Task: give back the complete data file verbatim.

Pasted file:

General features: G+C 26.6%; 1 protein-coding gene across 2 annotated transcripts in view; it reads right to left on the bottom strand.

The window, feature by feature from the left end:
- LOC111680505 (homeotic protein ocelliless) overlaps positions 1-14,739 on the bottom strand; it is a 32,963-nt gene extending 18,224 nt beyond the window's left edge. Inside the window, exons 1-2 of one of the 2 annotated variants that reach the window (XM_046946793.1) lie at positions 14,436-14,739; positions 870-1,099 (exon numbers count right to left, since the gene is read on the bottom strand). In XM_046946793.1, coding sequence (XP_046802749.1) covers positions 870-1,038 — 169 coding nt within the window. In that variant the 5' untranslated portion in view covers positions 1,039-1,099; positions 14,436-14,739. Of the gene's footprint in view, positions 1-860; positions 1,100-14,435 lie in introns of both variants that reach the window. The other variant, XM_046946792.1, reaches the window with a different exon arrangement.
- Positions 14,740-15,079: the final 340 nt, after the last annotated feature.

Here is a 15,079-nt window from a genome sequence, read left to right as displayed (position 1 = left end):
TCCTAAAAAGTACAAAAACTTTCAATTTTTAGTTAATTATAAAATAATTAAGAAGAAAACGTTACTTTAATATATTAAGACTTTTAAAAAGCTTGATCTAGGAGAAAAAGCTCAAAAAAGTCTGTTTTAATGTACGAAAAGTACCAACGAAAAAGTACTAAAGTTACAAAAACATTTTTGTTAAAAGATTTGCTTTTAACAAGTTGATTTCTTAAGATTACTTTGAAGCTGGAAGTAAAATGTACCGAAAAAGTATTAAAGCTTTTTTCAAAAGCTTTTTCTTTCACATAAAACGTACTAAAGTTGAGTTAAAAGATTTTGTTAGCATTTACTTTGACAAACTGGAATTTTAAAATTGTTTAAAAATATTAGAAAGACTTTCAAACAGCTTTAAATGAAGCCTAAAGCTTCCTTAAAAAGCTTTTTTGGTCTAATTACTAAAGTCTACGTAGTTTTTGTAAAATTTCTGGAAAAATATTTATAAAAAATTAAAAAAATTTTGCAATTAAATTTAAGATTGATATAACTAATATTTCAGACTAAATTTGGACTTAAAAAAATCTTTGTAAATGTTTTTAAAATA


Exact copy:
General features: G+C 26.6%; 1 protein-coding gene across 2 annotated transcripts in view; it reads right to left on the bottom strand.

The window, feature by feature from the left end:
- LOC111680505 (homeotic protein ocelliless) overlaps positions 1-14,739 on the bottom strand; it is a 32,963-nt gene extending 18,224 nt beyond the window's left edge. Inside the window, exons 1-2 of one of the 2 annotated variants that reach the window (XM_046946793.1) lie at positions 14,436-14,739; positions 870-1,099 (exon numbers count right to left, since the gene is read on the bottom strand). In XM_046946793.1, coding sequence (XP_046802749.1) covers positions 870-1,038 — 169 coding nt within the window. In that variant the 5' untranslated portion in view covers positions 1,039-1,099; positions 14,436-14,739. Of the gene's footprint in view, positions 1-860; positions 1,100-14,435 lie in introns of both variants that reach the window. The other variant, XM_046946792.1, reaches the window with a different exon arrangement.
- Positions 14,740-15,079: the final 340 nt, after the last annotated feature.

Here is a 15,079-nt window from a genome sequence, read left to right as displayed (position 1 = left end):
TCCTAAAAAGTACAAAAACTTTCAATTTTTAGTTAATTATAAAATAATTAAGAAGAAAACGTTACTTTAATATATTAAGACTTTTAAAAAGCTTGATCTAGGAGAAAAAGCTCAAAAAAGTCTGTTTTAATGTACGAAAAGTACCAACGAAAAAGTACTAAAGTTACAAAAACATTTTTGTTAAAAGATTTGCTTTTAACAAGTTGATTTCTTAAGATTACTTTGAAGCTGGAAGTAAAATGTACCGAAAAAGTATTAAAGCTTTTTTCAAAAGCTTTTTCTTTCACATAAAACGTACTAAAGTTGAGTTAAAAGATTTTGTTAGCATTTACTTTGACAAACTGGAATTTTAAAATTGTTTAAAAATATTAGAAAGACTTTCAAACAGCTTTAAATGAAGCCTAAAGCTTCCTTAAAAAGCTTTTTTGGTCTAATTACTAAAGTCTACGTAGTTTTTGTAAAATTTCTGGAAAAATATTTATAAAAAATTAAAAAAATTTTGCAATTAAATTTAAGATTGATATAACTAATATTTCAGACTAAATTTGGACTTAAAAAAATCTTTGTAAATGTTTTTAAAATA